Rest assured, I am working on The Rich Are Different every day, and every day it gets a step closer to completion. Thank you for your continued patience.

Print Friendly, PDF & Email
By Chris Orcutt

Writer — The Dakota Stevens Mystery Series, Short fiction, Plays — Editor & Speechwriter for Hire — Avid Golfer, Chess Player & Awesome Wood-Splitter — Twitter: @chrisorcutt

Comments (5)

  1. B Hill May 25, 2012 at 7:29 pm

    Of course readers of ARPoW are enthused about its sequel. Being enthused about something yet-to-come is easy; being disappointed by something hastily put together is hard. Take your time and be satisfied with your words. If you’re happy with them, your readers will be too.

    • admin May 28, 2012 at 4:11 pm

      Thank you for your advice, B. I am taking longer than I thought because I’m trying to get the words right. I’m getting close to being as satisfied as I can be with the book. We’ll see what the near future holds.

      Thank you for your support of Dakota & Svetlana. I hope you’ll pick up THE RICH ARE DIFFERENT when it comes out.


      Chris Orcutt

  2. Bruce May 6, 2012 at 4:26 pm

    Keeping to your interests is a great motivator, but I’d be particulary fascinated to see the result of a series of books done in deliberately different styles. Whether that aligns with your plans, I couldn’t say.

    On polishing, I suspect that even major rewrites can reach a point of diminishing returns. Perhaps I’m using polishing in an over-broad sense, but that’s what I meant.

    While I remember, congratulations on regaining control of your blog and your search results.

  3. admin May 6, 2012 at 4:00 pm

    Thanks for your comment, Bruce. To answer your question, I really don’t have a specific sub-genre of Western in mind; the Western elements in the novel are more general in nature, but suffice it to say that I reference or pay homage to the classics: Clint Eastwood, Gary Cooper (High Noon), etc.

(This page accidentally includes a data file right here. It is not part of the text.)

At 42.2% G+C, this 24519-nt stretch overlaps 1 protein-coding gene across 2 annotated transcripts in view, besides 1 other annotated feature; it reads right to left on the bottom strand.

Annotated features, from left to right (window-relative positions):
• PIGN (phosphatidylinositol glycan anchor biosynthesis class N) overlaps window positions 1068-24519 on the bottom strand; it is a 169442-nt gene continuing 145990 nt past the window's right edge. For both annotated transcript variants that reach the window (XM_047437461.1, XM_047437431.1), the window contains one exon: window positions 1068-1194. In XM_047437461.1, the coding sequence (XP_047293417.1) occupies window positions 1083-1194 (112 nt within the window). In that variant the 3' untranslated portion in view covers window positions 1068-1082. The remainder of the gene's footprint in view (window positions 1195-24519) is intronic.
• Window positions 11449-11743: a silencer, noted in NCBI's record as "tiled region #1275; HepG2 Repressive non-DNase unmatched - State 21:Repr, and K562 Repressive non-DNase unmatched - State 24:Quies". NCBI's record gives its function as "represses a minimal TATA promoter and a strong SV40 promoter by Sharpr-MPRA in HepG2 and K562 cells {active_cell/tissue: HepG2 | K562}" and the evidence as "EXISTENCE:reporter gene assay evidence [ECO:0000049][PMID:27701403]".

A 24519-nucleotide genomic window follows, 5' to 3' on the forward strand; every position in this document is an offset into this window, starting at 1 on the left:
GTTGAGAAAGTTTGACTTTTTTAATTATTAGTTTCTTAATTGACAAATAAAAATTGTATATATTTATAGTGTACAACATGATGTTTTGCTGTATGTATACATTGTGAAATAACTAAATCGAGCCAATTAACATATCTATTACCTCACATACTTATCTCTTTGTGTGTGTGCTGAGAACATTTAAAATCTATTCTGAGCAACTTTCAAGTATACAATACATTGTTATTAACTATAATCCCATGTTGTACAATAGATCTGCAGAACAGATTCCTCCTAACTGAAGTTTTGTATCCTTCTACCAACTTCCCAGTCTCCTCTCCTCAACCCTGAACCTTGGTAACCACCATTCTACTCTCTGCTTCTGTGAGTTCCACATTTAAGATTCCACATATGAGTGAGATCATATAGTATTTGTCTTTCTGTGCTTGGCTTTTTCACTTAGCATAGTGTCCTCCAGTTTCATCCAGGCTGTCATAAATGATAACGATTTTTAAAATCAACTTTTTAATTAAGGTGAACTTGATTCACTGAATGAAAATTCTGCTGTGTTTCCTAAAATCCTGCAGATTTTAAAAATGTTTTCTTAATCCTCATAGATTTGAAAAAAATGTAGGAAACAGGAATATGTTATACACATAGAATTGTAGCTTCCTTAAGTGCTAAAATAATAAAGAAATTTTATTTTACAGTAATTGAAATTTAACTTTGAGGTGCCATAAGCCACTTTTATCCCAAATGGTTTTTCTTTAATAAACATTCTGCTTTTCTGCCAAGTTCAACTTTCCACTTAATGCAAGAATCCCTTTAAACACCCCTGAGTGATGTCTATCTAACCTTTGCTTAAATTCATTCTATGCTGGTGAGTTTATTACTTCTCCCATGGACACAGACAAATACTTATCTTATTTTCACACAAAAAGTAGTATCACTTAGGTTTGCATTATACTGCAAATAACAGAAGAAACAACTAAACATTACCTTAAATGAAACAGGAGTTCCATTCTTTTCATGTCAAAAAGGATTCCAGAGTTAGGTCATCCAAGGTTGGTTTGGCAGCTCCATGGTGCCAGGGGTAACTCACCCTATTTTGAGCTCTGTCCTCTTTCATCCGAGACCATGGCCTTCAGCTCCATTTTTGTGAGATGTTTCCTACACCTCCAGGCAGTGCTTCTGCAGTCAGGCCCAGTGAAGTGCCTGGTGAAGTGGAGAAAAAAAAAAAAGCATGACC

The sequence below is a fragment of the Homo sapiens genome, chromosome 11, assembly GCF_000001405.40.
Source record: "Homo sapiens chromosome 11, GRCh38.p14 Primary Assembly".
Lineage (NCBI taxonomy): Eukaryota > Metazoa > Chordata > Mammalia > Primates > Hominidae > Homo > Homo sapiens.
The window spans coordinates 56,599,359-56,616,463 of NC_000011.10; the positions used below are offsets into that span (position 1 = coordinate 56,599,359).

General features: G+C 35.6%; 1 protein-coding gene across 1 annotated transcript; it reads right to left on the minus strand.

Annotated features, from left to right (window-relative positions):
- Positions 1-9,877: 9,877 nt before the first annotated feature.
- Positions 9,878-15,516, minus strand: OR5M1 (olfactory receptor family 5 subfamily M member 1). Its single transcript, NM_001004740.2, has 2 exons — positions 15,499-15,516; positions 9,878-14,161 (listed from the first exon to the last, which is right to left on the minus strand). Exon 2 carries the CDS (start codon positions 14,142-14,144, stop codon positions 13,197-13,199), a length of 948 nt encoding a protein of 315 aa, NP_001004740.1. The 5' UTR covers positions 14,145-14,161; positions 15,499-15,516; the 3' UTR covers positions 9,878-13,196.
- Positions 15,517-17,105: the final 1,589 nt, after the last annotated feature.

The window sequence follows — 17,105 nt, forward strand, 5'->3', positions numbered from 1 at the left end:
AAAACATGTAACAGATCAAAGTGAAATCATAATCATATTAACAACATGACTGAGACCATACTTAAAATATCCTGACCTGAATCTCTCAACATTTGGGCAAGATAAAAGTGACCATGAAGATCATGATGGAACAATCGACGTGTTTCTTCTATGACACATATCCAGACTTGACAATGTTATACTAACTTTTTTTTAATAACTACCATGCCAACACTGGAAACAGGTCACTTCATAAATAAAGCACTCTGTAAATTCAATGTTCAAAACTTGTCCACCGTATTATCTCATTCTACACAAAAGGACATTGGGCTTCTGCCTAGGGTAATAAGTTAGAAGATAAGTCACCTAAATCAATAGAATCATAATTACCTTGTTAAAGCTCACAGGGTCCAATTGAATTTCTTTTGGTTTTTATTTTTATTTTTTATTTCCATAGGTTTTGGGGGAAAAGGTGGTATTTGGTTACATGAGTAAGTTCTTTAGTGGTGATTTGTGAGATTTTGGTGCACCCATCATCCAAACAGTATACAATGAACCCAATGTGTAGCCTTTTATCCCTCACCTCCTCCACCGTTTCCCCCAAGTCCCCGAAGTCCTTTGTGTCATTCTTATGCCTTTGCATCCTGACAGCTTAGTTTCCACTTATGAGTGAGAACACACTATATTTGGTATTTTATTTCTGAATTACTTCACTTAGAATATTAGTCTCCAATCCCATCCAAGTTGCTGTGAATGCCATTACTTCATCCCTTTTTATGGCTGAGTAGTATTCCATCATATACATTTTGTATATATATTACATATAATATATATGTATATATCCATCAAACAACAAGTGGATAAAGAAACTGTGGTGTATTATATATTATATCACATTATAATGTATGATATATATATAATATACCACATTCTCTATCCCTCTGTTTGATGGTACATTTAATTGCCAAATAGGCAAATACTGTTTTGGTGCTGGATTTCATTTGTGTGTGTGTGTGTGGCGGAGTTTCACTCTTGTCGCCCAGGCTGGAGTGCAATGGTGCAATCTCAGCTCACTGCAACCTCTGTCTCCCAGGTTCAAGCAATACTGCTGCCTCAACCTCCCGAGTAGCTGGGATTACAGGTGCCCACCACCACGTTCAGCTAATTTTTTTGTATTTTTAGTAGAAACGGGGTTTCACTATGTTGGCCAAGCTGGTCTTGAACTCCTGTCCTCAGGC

I do plan on writing subsequent Dakota books based in my interests because otherwise I’d have no reason to write them. There are already a million of these things out there, and I don’t care to say what’s already been said (or at least say it in the same way).

    You’re probably right about the purpose of editors and deadlines in traditional book publishing, but I have to tell you that in my case, I’m really not at the polishing stage yet. I consider polishing to be things like word choice, commas and dialogue attribution—the kinds of edits that come when the main storyline is set. Having been a newspaper reporter years ago, and having had to report to an editor, I know what it is to meet deadlines, and I think I’m holding myself to a higher standard than they ever did me. All I’ll say is that I’m doing my level best to balance publishing a high-quality product with turning it out as soon as possible.

    Again, thank you for taking the time to comment. It’s nice to know that after taking hours to write these entries, at least a few readers are reading them.

    —Chris Orcutt

  4. Bruce May 6, 2012 at 2:59 pm

    I’m certainly intrigued by that particular combination you describe. Which specific genre of Western do you have in mind?

    I suspect that if you were to plan to write subsequent Dakota books in a succession of styles chosen from your own interests, I’d find the series to be fascinating reading.

    I do wonder whether the purpose of editors and manuscript deadlines in the world of traditional book publishing exists in order to limit the all-too-common polishing instinct of writers.